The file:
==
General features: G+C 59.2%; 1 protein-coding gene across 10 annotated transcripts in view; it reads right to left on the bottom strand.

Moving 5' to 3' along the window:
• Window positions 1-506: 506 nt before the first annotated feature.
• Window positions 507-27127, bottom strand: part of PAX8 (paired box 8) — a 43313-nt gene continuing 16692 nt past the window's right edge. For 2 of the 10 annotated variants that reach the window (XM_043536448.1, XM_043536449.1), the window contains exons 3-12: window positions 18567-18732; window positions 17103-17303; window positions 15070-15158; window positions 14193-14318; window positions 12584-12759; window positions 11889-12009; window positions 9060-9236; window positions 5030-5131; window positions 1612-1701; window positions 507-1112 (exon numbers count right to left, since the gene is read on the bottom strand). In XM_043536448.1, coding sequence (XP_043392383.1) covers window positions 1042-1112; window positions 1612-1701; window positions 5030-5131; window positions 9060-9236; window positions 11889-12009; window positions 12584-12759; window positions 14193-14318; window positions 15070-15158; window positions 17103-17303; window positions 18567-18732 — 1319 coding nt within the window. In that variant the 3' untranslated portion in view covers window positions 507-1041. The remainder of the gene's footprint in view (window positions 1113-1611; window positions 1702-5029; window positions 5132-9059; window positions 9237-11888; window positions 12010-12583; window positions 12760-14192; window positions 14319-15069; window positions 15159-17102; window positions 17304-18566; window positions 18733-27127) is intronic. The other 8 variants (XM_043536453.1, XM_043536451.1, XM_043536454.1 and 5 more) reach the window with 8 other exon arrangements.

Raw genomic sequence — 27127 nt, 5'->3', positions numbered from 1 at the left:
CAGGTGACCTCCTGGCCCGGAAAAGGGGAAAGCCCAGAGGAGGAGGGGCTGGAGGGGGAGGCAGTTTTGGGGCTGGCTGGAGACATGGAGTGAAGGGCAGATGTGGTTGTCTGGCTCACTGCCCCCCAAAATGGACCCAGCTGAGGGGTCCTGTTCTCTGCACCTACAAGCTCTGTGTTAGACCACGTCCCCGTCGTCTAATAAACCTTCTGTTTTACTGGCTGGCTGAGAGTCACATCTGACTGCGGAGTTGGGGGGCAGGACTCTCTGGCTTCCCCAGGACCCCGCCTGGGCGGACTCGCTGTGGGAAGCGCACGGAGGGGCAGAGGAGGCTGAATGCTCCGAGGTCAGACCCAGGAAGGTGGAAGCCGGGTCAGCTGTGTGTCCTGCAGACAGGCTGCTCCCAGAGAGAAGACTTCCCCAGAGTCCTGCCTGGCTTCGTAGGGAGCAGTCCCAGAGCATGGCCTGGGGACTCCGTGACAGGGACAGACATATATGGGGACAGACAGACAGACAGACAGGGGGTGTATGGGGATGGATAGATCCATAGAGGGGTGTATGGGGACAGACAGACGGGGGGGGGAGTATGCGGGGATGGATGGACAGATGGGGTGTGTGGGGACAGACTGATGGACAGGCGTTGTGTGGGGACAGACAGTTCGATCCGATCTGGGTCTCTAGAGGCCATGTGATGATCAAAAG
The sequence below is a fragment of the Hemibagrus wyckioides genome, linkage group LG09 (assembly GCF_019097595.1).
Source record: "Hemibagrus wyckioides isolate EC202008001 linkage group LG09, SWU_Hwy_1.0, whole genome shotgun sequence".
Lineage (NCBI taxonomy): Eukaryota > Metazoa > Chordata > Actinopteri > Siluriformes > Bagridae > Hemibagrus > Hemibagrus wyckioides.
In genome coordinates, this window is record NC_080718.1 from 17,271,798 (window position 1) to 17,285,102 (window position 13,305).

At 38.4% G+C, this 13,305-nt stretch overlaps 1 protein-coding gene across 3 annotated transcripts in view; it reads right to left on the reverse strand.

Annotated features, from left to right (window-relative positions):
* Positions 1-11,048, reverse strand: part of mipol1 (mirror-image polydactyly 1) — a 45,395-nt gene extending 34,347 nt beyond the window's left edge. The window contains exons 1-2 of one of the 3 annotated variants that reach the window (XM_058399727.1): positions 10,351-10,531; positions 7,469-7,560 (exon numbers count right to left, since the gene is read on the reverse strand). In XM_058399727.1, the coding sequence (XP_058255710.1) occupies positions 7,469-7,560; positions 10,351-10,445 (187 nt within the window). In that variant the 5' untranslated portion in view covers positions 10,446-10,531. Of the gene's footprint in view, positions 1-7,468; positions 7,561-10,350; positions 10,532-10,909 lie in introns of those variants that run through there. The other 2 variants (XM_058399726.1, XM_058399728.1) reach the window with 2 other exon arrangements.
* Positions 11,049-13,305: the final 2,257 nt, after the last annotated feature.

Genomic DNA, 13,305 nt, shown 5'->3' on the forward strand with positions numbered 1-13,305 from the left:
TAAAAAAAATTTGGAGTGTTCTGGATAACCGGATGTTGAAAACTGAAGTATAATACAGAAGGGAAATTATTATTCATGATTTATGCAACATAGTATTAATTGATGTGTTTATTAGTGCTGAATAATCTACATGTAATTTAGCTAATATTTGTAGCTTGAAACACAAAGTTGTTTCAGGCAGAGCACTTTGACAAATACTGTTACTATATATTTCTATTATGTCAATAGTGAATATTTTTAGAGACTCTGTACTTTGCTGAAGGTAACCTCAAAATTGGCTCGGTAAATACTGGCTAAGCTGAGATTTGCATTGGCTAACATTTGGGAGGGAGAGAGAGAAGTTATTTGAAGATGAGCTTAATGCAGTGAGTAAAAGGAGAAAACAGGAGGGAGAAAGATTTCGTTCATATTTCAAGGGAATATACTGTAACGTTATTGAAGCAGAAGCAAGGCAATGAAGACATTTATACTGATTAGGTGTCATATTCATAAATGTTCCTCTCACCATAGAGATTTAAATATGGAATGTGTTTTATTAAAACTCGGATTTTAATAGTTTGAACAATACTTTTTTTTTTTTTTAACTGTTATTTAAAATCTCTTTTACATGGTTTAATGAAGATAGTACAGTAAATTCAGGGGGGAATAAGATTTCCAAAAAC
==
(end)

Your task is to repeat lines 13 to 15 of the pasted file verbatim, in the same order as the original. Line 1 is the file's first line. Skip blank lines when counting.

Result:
* Positions 1-11,048, reverse strand: part of mipol1 (mirror-image polydactyly 1) — a 45,395-nt gene extending 34,347 nt beyond the window's left edge. The window contains exons 1-2 of one of the 3 annotated variants that reach the window (XM_058399727.1): positions 10,351-10,531; positions 7,469-7,560 (exon numbers count right to left, since the gene is read on the reverse strand). In XM_058399727.1, the coding sequence (XP_058255710.1) occupies positions 7,469-7,560; positions 10,351-10,445 (187 nt within the window). In that variant the 5' untranslated portion in view covers positions 10,446-10,531. Of the gene's footprint in view, positions 1-7,468; positions 7,561-10,350; positions 10,532-10,909 lie in introns of those variants that run through there. The other 2 variants (XM_058399726.1, XM_058399728.1) reach the window with 2 other exon arrangements.
* Positions 11,049-13,305: the final 2,257 nt, after the last annotated feature.

Genomic DNA, 13,305 nt, shown 5'->3' on the forward strand with positions numbered 1-13,305 from the left: